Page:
A Christmas Party

Last night I attended my husband’s work Christmas Party. All week I had stressed over it, because I had yet to meet his co-workers. Would they understand my need to lipread, my inability to hear, particularly over loud music and conversation, would they take the time to write anything down if I asked? I didn’t worry about whether they would like me, because in the grand scheme of things that was unimportant. So in preparation, I practiced my AVT, listened to music, and tried not to stress over the event as much as I could. I did however, wanted my husband to feel that I was comfortable, so he could relax and enjoy himself without having to stick by me the whole night. So I resolved, to step out of my element a bit and try to be the Social Butterfly, that I was not.

We arrived at our hotel, and my stomach was in knots, full of butterflies, but I was also excited and in the mood to party. We checked in, and went up to change in our room. On the way we met a co-worker, and he was soft spoken in speech, and my initial thought was that he was somewhat shy. After changing we went down for cocktail hour, and met more of his co-workers, supervisors, and the owners of the company. Names blurred past me, but I didn’t worry about that because I knew I’d be hard pressed to remember all their names. A little wine and I was buzzing, a little too much, but it helped me relax a little. We sat with a couple,whose husband worked with mine often. His wife conversed with me for a while, and then we were all joined by three others.

I won’t bore you with a play by play, but suffice it to say, I was able to talk to the members of our table through dinner, even across the way from me. The lights were dimmed, and there was a little music and lots of chatter. Here’s the thing, I actually HEARD bits and pieces of the others four feet away. I was asked if I was Deaf by one woman, and if I read lips, I heard her clearly. I know with my hearing aids that would not have happened at all. I would have had to move closer. This is a big milestone for me. Emboldened by the success I was having, I continued the effort to talk to others.

Then the band started playing and I flinched. They were loud. And bad. I quickly placed my connect on to try a lower volume setting, and it was still too loud. So, for a couple of hours my processor was off. Everyone around me were flinching too. I showed a diagram of the hearing I have in my left ear, and in doing so it illustrated to them how loud sounds had to be to hear it unaided. They were pretty darn close to the 90db range, and that is where most of my loss hits. I could hear the singer, a woman, over the bass guitar, piano, and drums. That was saying something. The rest of the evening was spent in the hallway outside the room.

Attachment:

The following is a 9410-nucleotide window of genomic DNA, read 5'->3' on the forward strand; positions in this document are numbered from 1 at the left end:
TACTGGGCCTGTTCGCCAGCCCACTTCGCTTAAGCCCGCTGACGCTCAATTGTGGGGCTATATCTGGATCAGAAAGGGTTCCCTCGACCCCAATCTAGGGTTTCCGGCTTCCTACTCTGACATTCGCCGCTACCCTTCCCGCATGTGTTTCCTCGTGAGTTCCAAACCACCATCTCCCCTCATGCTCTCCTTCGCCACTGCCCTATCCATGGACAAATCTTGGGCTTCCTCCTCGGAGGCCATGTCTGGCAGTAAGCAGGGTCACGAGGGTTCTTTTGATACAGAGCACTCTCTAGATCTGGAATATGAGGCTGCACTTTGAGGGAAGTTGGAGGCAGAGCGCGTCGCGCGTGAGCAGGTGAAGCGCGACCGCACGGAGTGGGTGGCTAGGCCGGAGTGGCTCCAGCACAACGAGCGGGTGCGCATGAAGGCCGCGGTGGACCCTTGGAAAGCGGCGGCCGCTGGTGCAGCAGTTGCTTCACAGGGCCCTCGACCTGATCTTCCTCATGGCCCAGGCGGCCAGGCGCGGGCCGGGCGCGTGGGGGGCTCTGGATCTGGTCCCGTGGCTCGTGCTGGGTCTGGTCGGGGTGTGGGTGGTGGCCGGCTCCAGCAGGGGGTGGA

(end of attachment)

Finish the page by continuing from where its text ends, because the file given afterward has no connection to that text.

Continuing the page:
Still unaided, I conversed with other people, some who had prior experience with a deaf person. Others who had heard about me through my husband. For the first time in my life, I was the Social Butterfly, truly comfortable, truly confident, and never missed a step. After a couple of hours,I placed the processor back on, and carried on more conversations. I had several glasses of wine, and somehow it didn’t impair my comprehension or lipreading. I was HEARING over the loud music in the room, the people we were talking to.

When we returned to our room I was elated. My husband said that was the most chilled out I’d ever been, the most comfortable he had ever seen me, and clearly the most confident. He knew I’d surpassed my own expectations, and achieved something spectacular last night. He still didn’t understand I still worked at it, that the effort was made because I didn’t want him to stress over my comfort. He was solicitous, but also left me to be independent. He had known that I wasn’t sure how I’d do with his co-workers and made sure when he introduced me that they knew I was Deaf. No one needed further explanation than that. I had spoken to roughly fifteen people through the evening, and didn’t miss a beat.

So for one night, it took a little effort, but also was effortless because THEY understood. This was the ultimate goal, of the AVT, of the cochlear implant, of finally feeling truly independent. Tonight at home I commented how much I liked his co- workers, and how amazing it was that they so easily, did what I needed to understand them. I had pads of paper and pens in my purse, and didn’t use them but for that diagram. He was definitely proud of me last night, and I think he understands a little better the effort I made for him, and for myself.

Last night, I WAS a Social Butterfly, flitting around the room. (Or rather,the hallway where we had all escaped to because of the loudness of the band).

It may be the only time I’ll have that success, but I’ll take it, and run.

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